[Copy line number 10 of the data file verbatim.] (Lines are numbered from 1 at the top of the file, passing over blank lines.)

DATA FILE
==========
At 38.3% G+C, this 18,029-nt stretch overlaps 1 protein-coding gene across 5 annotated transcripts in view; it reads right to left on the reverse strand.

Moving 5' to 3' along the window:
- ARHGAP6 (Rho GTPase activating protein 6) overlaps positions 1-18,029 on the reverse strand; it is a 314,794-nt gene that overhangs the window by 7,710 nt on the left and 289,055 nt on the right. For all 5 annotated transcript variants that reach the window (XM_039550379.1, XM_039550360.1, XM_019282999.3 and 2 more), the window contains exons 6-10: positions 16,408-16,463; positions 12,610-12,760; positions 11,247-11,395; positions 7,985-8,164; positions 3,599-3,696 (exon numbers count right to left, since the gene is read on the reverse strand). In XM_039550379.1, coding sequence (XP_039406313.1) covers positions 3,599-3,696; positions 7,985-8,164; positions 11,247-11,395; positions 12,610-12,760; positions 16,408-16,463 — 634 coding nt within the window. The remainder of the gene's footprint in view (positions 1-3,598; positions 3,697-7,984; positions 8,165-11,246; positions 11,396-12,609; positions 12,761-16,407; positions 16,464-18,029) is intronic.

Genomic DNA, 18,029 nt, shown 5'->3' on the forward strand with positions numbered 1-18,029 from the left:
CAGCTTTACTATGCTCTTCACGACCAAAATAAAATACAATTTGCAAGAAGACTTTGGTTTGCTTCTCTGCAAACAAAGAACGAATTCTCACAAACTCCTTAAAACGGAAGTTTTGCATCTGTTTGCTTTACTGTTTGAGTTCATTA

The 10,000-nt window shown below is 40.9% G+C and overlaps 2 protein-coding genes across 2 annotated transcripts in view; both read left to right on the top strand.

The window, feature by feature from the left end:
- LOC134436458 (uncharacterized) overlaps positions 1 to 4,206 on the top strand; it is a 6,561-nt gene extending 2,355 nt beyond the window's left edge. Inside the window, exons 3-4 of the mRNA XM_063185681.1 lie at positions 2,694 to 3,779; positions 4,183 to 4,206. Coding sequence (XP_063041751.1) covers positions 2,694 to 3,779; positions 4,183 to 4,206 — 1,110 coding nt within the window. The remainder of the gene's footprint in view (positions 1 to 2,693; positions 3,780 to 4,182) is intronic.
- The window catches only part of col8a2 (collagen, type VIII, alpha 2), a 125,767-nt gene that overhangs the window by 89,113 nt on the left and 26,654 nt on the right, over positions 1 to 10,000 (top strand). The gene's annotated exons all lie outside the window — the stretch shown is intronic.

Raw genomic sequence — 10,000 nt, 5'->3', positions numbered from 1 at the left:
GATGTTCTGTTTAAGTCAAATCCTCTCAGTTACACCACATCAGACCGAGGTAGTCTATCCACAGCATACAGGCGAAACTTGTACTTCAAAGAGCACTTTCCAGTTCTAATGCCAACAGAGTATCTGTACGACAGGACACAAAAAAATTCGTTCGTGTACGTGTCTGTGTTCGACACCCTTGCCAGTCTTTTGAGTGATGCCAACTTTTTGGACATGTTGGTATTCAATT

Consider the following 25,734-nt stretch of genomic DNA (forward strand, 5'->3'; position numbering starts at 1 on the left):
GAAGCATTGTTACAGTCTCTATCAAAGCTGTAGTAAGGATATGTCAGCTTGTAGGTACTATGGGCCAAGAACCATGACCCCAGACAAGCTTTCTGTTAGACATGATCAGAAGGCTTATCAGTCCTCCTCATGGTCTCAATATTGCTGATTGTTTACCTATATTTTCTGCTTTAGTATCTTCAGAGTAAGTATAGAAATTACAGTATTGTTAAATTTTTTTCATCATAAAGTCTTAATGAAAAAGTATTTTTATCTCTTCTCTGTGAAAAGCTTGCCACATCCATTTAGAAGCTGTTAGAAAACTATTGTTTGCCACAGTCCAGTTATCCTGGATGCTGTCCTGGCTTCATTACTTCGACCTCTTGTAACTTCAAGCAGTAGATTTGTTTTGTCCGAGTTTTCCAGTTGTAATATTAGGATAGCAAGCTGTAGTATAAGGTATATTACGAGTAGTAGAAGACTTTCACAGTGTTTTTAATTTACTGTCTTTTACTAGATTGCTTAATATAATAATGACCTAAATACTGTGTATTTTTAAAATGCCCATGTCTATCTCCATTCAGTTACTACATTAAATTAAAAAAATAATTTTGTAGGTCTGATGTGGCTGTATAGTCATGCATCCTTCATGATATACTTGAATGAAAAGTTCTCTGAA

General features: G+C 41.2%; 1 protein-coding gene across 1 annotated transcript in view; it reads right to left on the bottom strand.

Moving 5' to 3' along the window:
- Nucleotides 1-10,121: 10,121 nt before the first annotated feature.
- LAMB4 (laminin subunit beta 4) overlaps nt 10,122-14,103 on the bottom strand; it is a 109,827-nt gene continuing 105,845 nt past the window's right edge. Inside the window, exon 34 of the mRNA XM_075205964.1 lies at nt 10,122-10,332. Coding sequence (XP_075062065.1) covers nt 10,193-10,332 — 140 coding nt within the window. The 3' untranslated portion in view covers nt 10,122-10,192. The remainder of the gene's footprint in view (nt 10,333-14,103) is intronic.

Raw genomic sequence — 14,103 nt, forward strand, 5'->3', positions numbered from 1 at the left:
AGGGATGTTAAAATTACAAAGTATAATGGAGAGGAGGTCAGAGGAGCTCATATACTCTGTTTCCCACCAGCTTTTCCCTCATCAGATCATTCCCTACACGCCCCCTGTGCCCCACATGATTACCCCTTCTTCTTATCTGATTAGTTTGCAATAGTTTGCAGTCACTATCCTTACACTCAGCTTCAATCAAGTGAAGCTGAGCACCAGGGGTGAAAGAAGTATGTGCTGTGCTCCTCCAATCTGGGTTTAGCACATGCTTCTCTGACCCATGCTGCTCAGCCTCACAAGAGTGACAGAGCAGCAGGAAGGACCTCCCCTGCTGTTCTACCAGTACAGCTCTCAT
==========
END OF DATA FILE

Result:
Raw genomic sequence — 10,000 nt, 5'->3', positions numbered from 1 at the left: